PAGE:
In any case, ¡yo gozo de la vida tanto como posible!

By the way, since I'm on this bent of talking about expressions in other languages, diwrnod i'r brenin is another great one. Literally it means "a day for the king", although idiomatically it means "a day off", now how did a day for the king become a day off. Surely the king can take any day off. I will have to do some research someday to prove this, but my suspicion is that this in an ironic meaning reversal based in the Welsh "love" for the English king. More than likely, the English passed a law saying that on such and such days, the Welsh would have to work to pay their tithes, a typical arrangement in medieval Europe. The law probably said something to the effect that on days X, Y and Z, all the fruits of all the labor that day would go to the king. That being the case, the Welsh in their typical antagonistic way of interpreting English law, would have done nothing at all that day, and would have taken a day off!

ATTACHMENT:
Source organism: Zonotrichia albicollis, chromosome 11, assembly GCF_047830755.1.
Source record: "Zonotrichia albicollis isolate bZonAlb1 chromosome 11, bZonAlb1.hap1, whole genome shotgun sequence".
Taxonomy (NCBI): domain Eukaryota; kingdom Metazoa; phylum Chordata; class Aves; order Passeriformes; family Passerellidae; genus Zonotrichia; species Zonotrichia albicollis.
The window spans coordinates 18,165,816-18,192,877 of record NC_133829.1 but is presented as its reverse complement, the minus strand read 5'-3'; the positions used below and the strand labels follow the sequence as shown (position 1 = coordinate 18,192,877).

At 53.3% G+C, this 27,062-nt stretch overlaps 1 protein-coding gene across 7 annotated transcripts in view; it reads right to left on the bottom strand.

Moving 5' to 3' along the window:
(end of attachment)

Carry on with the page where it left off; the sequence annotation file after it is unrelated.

Peggy LeeSong: Is That All There Is?By: Peggy LeeLyrics from: http://search.able2know.com

SPOKEN: I remember when I was a very little girl, our
house caught on fire. I'll never forget the look on my father's face as he
gathered me up in his arms and raced through the burning building out to the
pavement. I stood there shivering in my pajamas and watched the whole world go
up in flames. And when it was all over I said to myself, "Is that all there is
to a fire"